The weather page is prepared by Daniel Bezte. Dan has a BA Honours degree in geography, specializing in climatology, from the U of W. He has taught climate and weather classes at the U of W, and is a guest climate expert on CJOB’s morning show with Larry Updike. Daniel runs a computerized weather station on his 10 acres near Birds Hill Park, which he plans to develop into a small vegetable and fruit hobby farm.
Daniel welcomes questions and comments at [email protected]
With last week’s forecast coming out pretty close to what was expected, let’s hope that this week’s forecast turns out just as good.
The only problem with last week’s forecast was a small westward shift in the track of the Alberta clipper that passed by us late last Sunday. This shift resulted in only western regions seeing any snow from this system. Another nearly identical system should push through western regions late on Tuesday or early Wednesday, bringing a little more light snow.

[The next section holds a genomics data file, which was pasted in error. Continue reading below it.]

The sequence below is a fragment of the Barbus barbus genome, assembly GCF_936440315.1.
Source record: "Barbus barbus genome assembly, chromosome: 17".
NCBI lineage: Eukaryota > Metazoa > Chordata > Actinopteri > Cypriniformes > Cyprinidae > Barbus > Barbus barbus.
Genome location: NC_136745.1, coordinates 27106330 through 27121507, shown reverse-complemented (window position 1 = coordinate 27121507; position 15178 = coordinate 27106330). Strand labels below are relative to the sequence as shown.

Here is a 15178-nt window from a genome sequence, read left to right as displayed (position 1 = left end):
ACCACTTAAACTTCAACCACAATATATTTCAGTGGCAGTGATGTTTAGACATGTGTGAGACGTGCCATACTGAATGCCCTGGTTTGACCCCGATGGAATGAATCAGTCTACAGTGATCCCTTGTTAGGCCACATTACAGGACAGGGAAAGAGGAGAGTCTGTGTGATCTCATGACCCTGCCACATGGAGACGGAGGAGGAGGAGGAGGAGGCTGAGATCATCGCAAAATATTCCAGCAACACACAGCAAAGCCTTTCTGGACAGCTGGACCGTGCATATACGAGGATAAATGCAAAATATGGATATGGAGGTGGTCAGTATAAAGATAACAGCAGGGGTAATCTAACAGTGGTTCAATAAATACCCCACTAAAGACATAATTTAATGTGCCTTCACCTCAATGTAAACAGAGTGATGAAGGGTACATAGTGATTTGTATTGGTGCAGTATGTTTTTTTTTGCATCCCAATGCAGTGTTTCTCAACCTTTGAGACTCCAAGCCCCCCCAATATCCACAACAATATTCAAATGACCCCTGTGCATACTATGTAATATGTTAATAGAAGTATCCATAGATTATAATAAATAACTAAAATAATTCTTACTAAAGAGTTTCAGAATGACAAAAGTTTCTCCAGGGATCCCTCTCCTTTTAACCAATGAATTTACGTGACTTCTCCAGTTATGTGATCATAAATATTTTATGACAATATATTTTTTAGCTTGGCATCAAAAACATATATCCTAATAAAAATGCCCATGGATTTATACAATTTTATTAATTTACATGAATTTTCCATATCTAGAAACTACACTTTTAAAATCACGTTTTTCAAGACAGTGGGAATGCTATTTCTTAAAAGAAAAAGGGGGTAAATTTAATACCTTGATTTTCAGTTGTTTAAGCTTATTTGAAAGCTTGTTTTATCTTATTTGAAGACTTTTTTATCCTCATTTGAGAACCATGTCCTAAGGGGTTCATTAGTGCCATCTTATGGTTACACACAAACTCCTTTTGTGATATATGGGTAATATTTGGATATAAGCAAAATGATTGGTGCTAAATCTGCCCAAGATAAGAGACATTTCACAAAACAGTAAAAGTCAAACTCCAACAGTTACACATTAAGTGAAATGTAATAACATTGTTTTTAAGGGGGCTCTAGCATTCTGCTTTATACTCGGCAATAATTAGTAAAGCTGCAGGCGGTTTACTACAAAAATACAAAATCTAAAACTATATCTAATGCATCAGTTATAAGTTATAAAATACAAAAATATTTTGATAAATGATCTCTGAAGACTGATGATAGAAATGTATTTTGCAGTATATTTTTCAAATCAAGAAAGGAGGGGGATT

Behind this system we will receive what will hopefully be the final in a long series of arctic high-pressure systems. This high will bring sunny skies and cold temperatures during the second half of the week. This high is forecast to push rapidly southeastward as an upper-level ridge to our west strengthens. This will cause our winds to switch to a southerly direction by Friday and temperatures will begin to moderate.
Western areas will see the warm air arrive first, while eastern regions will be delayed by a day or two as the warm air struggles against the cold air still in place to our northeast. By Sunday pretty much all of agricultural Manitoba should be in the warm air, with highs in some places possibly making it above 0C.
This mild and dry weather pattern looks like it will continue for at least seven to 10 days, with temperatures running near or at the high end of the usual temperature range for this time of year.
Usual temperature range for this period: Highs: -22 to -5C. Lows: -33 to -15C.